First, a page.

Colleen Camp hosted a lavish Squid Game party this evening…Doheny Road, hills above Sunset. Director-writer Hwang Dong–hyuk, lead actress HoYeon Jung, Oscar-winning Minari grandma Yuh Jung-Youn, K-pop star Eric Nam, Phillip Noyce, Billy Zane, John Goldwyn, cast and crew…everyone, everything.
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“Spencer (Neon, 11.5) won’t do if you’re looking for fresh insights into Diana, Princess of Wales, or even an absorbing rehash of one of the most rehashed stories ever. That’s not to minimize the achievement of Kristen Stewart, who portrays the former Diana Spencer as a woman possessed by outer demons as well as inner ones. The problem is the dramatic vacuum, or suffocating bell jar, in which her performance plays out.
“Pablo Larraín’s film, written by Steven Knight, calls itself a ‘fable from a true tragedy.’ It might also be called a fever dream, a surreal nightmare, a reductio ad tedium or just an inherently limiting concept that slowly but inexorably squeezes the life out of itself.” — from Joe Morgenstern’s 11.4 Wall Street Journal review.
“Spencer “is a simplistic, impressionistic head-trip film…a surreal mindscape movie…a kind of nightmarish Stepford Wives (or wife) in the country. Kristen Stewart will be Best Actress nominated, I’m presuming, [but she] plays the mad, close-to-cracking-up Diana to the unstable-adolescent-teenager, Julie Harris-in-The Haunting hilt — beset by visions & nightmares & the ghost of Anne Boleyn.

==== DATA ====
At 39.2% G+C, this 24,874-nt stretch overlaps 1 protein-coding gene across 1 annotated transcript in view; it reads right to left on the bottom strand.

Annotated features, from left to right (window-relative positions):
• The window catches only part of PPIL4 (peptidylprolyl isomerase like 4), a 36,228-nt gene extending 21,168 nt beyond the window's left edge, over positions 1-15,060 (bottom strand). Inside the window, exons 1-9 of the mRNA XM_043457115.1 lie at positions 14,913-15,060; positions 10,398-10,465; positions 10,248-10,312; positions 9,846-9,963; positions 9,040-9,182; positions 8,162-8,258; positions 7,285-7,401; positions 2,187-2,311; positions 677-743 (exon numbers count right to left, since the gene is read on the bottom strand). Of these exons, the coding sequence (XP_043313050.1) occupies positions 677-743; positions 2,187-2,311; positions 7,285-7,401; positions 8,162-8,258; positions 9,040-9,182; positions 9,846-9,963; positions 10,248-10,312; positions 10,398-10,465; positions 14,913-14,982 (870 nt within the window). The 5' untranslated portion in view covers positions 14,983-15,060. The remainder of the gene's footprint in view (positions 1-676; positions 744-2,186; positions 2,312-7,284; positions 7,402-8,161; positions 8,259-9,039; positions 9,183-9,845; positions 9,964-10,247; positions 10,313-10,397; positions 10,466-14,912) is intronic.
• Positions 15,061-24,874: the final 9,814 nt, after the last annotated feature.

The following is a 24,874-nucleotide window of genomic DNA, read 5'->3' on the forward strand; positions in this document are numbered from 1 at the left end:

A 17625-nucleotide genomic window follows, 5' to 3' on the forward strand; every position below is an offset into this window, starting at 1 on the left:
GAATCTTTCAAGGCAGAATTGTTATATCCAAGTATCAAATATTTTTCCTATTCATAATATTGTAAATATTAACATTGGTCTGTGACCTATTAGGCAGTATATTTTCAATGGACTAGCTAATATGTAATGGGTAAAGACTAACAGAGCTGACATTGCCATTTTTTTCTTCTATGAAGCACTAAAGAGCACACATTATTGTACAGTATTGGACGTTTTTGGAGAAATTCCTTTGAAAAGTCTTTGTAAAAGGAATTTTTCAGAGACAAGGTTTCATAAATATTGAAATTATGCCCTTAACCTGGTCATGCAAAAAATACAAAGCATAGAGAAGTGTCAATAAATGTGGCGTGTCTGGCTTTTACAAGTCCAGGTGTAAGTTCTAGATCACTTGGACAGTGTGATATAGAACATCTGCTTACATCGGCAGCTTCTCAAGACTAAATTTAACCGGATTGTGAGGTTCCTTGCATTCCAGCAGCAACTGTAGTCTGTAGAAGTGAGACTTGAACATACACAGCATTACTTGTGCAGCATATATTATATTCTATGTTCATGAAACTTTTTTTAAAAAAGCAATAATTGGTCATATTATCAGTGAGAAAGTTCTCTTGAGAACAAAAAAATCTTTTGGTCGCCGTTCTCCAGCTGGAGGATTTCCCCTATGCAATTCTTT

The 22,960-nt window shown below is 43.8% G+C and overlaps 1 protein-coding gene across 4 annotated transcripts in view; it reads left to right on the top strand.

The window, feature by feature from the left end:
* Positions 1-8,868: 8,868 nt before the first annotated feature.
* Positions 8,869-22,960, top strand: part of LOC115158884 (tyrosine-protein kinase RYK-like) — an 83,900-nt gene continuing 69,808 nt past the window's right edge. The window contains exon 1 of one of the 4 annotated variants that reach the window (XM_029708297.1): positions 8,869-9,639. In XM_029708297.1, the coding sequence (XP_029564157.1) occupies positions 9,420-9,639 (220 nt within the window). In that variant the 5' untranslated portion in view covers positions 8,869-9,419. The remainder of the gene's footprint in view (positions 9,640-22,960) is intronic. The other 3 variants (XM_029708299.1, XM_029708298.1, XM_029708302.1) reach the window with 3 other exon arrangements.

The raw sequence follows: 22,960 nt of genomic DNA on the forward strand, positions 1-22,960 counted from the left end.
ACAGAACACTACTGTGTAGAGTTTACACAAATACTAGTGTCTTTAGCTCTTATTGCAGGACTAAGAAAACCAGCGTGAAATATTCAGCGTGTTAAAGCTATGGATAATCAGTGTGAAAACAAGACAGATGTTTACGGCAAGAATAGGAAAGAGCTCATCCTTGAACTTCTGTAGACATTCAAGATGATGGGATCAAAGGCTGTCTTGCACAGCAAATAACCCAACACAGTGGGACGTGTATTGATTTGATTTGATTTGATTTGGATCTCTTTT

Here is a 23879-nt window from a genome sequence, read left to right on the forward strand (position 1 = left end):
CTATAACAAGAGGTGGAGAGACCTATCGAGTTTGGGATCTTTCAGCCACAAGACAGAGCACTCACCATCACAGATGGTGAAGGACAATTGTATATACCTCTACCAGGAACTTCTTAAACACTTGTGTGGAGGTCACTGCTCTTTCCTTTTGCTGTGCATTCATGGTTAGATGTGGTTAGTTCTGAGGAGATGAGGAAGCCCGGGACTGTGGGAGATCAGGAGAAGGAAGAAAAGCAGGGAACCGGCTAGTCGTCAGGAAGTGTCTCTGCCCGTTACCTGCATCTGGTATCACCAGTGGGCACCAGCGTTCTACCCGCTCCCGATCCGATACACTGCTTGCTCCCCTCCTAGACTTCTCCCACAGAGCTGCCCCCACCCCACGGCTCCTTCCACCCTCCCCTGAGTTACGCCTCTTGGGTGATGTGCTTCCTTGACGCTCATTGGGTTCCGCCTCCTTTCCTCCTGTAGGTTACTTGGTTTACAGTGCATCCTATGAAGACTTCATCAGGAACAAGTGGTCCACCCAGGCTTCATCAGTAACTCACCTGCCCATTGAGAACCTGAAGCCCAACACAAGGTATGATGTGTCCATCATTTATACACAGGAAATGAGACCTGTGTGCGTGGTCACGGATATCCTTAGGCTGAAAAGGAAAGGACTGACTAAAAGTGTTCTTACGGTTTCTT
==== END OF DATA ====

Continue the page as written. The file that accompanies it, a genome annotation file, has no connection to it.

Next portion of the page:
“Spencer follows the wokester narrative that British Anglo elitism is evil and rancid and needs to be resisted at all costs. Because Diana needs to breathe, love, live, talk to pheasants and save her sons from those toxic royal traditions and soul-smothering attitudes.” — from HE’s 9.4. Telluride review.
Pollster Kristen Soltis Anderson, quoted by Wall Street Journal columnist Peggy Noonan: “Those saying ‘education’ is simply a proxy for racism, and that this result is proof that white or conservative parents really don’t want schools to teach about topics like slavery or give a complete picture of American history, have misread the full picture of parents’ anxieties.”
Anderson found 77% of Republicans and 96% of Democrats agreeing “we should acknowledge the terrible things that have happened in our nation’s history regarding race so students can learn from them and make the future better.” But parents were “alarmed” by “anything that seems to be deterministic about race, such as telling children their skin color will shape their future.” They are uncomfortable “with anything that feels like it is separating children by race.” They’re “also alarmed” by the learning loss that happened during the pandemic, and “upset” over efforts to gut gifted-and-talented education in the name of equity.
“Democrats have allowed themselves to be associated with — to become the political home of — progressive thinking. They thought they had to….[that] progressives would beat them to a pulp if they didn’t get with the program. They thought it would play itself out. This was a mistake. You can’t associate a great party with cultural extremism and not eventually pay a price.